Ukraine’s Spies Touting Their Worth

With US Aid in Peril, Kyiv's intelligence agencies open up to the Times

1 min read
Valeriy Kondratiuk, a former commander of Ukraine’s military intelligence agency. (Brendan Hoffman for The New York Times)

In the summer of 1967 I spent hours roaming Baltimore looking for dead drop sites, practicing brush passes and learning how to chat up a stranger who might make a good spy. It was all part of the U.S. Army’s attempt to turn me into a case officer, aka spy recruiter and handler. It was all very hush-hush, but it was a course not much different than what’s been taught forever at the CIA’s “farm” in Virginia—as well by any intelligence outfit worth a name.

Or as retired former CIA operations officer Douglas London put it to me, “The tradecraft, principles and core training is largely the same, only the equipment evolves with technology.”  Thus beginning a few years back, according to a fascinating story this week in the New York Times, the CIA “oversaw a training program, carried out in two European cities, to teach Ukrainian intelligence officers how to convincingly assume fake personas and steal secrets in Russia and other countries that are adept at rooting out spies.”

Plus ça change.

You wouldn’t think the Ukrainian spy services, longtime vassals of the KGB, would need much training, but of course that was a generation ago and a lot has changed since then. A major task of Volodymyr Zelensky and his elected government has been to root out Russian agents in the woodwork—if only to prove that they were worthy partners of the CIA. By all accounts, it’s worked out well, especially since the Russian invasion two years ago this month, during which Kyiv was expected to quickly fall. The partnership had grown so trusting that the CIA’s station merely moved west of Kyiv while the rest of the U.S. embassy evacuated when Russian troops threatened to take the capital.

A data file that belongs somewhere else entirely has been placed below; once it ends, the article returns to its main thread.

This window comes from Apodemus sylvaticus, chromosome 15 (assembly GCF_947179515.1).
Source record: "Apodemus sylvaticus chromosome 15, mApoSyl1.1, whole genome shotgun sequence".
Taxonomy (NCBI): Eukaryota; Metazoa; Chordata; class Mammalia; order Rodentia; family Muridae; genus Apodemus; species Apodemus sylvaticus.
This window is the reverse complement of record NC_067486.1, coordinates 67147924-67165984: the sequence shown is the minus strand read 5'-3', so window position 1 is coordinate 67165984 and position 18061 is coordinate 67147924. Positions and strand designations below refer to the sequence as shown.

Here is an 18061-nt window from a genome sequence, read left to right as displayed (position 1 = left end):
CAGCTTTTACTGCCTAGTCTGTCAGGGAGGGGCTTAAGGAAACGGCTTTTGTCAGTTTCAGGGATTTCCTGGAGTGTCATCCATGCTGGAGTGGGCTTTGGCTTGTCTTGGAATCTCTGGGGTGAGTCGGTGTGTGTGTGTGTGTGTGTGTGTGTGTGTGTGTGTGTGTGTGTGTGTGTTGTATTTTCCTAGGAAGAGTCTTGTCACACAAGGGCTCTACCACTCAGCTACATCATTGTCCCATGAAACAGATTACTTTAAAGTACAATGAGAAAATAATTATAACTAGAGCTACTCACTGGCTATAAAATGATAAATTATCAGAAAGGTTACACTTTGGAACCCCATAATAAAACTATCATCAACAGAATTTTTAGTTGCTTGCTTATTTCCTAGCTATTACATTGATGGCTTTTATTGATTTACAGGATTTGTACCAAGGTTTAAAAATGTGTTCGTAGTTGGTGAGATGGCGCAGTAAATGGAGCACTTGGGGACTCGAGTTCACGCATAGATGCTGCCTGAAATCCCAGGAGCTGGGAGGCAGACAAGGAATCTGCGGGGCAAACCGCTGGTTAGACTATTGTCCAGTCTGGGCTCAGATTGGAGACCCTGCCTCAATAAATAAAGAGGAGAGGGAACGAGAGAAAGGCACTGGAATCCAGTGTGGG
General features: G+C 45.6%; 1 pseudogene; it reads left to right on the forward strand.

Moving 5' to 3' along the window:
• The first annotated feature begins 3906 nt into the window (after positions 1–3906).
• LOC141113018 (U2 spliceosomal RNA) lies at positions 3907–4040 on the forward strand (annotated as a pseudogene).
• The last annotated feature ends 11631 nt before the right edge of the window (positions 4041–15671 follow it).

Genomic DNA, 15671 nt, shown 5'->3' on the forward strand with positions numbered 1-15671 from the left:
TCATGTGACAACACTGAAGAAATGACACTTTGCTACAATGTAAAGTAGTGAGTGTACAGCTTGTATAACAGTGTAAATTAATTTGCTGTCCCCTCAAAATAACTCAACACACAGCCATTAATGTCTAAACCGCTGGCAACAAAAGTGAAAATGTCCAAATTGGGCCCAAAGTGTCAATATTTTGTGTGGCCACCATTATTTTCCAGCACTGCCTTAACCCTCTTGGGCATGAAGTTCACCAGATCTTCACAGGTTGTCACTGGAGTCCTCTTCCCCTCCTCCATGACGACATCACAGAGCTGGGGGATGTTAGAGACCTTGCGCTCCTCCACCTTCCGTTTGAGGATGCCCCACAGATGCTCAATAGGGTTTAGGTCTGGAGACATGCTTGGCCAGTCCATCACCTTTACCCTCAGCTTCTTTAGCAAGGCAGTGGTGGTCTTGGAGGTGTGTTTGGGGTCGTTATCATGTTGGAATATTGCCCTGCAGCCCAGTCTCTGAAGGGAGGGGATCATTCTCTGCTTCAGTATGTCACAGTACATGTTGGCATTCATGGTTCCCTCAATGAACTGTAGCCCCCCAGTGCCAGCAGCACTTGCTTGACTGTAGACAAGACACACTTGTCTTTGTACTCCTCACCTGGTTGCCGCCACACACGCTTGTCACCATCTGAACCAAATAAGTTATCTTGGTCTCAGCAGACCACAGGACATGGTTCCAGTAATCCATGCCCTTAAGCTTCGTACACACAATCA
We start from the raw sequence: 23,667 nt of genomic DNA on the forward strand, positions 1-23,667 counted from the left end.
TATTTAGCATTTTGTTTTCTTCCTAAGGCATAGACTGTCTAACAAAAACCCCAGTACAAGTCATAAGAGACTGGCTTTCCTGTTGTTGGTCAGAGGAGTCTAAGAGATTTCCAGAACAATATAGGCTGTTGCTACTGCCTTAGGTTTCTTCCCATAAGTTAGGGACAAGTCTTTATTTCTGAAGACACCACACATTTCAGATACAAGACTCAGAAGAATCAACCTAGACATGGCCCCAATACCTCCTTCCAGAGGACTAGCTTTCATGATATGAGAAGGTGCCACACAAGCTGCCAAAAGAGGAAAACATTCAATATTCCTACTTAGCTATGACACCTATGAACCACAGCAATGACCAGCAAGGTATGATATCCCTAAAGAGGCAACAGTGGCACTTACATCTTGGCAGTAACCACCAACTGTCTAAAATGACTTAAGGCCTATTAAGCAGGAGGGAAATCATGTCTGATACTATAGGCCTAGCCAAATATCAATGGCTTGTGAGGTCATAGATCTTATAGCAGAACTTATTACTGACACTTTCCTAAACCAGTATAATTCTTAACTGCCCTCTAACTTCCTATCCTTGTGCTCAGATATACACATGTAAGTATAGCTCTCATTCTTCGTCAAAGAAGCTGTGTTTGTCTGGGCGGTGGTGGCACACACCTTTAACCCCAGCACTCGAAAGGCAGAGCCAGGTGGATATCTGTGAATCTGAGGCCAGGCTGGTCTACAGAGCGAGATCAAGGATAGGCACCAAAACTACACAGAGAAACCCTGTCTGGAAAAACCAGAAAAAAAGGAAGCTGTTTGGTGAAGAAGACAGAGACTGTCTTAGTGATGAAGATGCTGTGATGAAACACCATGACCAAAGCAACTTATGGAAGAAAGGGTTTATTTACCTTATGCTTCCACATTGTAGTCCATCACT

“But the partnership is no wartime creation, nor is Ukraine the only beneficiary,” wrote Times reporters Adam Entous and Michael Schwirtz. It’s gone global.

Jeff Stein

Jeff Stein is the editor-in-chief of SpyTalk, a newsletter covering U.S. intelligence, defense and foreign policy, on the Substack platform. Previously, he was the SpyTalk columnist (and national security correspondent) at Newsweek, and before that, the SpyTalk blogger at The Washington Post.

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